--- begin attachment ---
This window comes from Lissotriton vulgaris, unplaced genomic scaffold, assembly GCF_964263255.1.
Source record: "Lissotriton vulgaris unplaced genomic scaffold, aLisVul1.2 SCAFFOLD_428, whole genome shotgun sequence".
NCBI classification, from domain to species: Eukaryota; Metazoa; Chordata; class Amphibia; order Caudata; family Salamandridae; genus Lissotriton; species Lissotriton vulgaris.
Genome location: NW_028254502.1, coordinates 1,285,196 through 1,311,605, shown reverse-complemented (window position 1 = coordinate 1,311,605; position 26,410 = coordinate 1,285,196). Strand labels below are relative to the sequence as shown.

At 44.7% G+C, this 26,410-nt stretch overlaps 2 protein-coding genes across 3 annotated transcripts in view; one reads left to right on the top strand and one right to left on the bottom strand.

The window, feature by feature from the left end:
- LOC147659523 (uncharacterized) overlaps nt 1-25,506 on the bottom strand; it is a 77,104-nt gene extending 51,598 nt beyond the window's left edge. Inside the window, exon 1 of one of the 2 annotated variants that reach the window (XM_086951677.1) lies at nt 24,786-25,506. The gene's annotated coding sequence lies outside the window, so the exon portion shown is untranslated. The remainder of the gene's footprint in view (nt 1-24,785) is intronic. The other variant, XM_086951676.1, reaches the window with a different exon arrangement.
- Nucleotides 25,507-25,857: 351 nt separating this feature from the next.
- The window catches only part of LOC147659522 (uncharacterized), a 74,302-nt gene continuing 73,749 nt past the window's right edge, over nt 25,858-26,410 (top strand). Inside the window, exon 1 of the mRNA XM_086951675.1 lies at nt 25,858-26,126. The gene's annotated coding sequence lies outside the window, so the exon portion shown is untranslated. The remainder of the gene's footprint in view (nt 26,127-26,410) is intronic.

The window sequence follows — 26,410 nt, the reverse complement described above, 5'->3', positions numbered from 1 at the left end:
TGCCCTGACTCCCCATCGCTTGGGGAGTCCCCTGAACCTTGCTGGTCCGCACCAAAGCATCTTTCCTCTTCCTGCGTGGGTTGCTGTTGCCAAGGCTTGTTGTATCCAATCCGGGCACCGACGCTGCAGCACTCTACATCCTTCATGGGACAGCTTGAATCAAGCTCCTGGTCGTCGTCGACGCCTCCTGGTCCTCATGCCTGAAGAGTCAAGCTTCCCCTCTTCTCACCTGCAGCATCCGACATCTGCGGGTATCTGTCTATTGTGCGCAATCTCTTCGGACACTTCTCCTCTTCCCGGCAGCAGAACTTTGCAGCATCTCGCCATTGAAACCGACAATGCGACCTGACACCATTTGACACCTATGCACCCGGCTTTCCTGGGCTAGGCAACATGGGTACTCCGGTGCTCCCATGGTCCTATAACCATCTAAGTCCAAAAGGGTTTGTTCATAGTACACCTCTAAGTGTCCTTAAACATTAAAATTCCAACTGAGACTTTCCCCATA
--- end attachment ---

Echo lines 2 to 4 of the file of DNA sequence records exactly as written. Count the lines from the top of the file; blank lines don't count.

Source record: "Lissotriton vulgaris unplaced genomic scaffold, aLisVul1.2 SCAFFOLD_428, whole genome shotgun sequence".
NCBI classification, from domain to species: Eukaryota; Metazoa; Chordata; class Amphibia; order Caudata; family Salamandridae; genus Lissotriton; species Lissotriton vulgaris.
Genome location: NW_028254502.1, coordinates 1,285,196 through 1,311,605, shown reverse-complemented (window position 1 = coordinate 1,311,605; position 26,410 = coordinate 1,285,196). Strand labels below are relative to the sequence as shown.